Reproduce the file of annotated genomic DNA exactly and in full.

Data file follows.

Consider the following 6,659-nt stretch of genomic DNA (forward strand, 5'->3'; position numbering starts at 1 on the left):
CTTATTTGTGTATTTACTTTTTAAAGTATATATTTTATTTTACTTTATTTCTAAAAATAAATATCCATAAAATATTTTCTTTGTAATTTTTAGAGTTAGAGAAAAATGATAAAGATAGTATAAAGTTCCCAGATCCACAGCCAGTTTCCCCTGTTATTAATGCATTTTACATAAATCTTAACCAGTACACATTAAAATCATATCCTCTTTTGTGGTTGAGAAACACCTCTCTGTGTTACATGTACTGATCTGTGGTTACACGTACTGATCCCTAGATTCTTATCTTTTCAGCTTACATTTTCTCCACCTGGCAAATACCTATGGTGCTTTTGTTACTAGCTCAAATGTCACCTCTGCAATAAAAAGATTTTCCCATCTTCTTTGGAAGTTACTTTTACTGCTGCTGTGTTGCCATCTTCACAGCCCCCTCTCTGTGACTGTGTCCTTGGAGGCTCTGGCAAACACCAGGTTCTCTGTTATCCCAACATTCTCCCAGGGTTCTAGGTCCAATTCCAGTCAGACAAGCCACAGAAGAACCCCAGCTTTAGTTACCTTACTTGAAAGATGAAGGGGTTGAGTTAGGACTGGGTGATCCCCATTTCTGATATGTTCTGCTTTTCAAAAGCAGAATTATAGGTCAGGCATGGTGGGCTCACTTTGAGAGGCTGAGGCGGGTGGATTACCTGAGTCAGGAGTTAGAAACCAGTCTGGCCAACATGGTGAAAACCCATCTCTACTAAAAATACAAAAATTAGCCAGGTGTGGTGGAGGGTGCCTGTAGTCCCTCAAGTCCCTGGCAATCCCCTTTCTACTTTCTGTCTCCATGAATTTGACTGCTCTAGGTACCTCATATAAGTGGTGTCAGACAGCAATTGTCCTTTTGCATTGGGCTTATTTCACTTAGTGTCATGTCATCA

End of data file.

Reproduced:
Consider the following 6,659-nt stretch of genomic DNA (forward strand, 5'->3'; position numbering starts at 1 on the left):
CTTATTTGTGTATTTACTTTTTAAAGTATATATTTTATTTTACTTTATTTCTAAAAATAAATATCCATAAAATATTTTCTTTGTAATTTTTAGAGTTAGAGAAAAATGATAAAGATAGTATAAAGTTCCCAGATCCACAGCCAGTTTCCCCTGTTATTAATGCATTTTACATAAATCTTAACCAGTACACATTAAAATCATATCCTCTTTTGTGGTTGAGAAACACCTCTCTGTGTTACATGTACTGATCTGTGGTTACACGTACTGATCCCTAGATTCTTATCTTTTCAGCTTACATTTTCTCCACCTGGCAAATACCTATGGTGCTTTTGTTACTAGCTCAAATGTCACCTCTGCAATAAAAAGATTTTCCCATCTTCTTTGGAAGTTACTTTTACTGCTGCTGTGTTGCCATCTTCACAGCCCCCTCTCTGTGACTGTGTCCTTGGAGGCTCTGGCAAACACCAGGTTCTCTGTTATCCCAACATTCTCCCAGGGTTCTAGGTCCAATTCCAGTCAGACAAGCCACAGAAGAACCCCAGCTTTAGTTACCTTACTTGAAAGATGAAGGGGTTGAGTTAGGACTGGGTGATCCCCATTTCTGATATGTTCTGCTTTTCAAAAGCAGAATTATAGGTCAGGCATGGTGGGCTCACTTTGAGAGGCTGAGGCGGGTGGATTACCTGAGTCAGGAGTTAGAAACCAGTCTGGCCAACATGGTGAAAACCCATCTCTACTAAAAATACAAAAATTAGCCAGGTGTGGTGGAGGGTGCCTGTAGTCCCTCAAGTCCCTGGCAATCCCCTTTCTACTTTCTGTCTCCATGAATTTGACTGCTCTAGGTACCTCATATAAGTGGTGTCAGACAGCAATTGTCCTTTTGCATTGGGCTTATTTCACTTAGTGTCATGTCATCA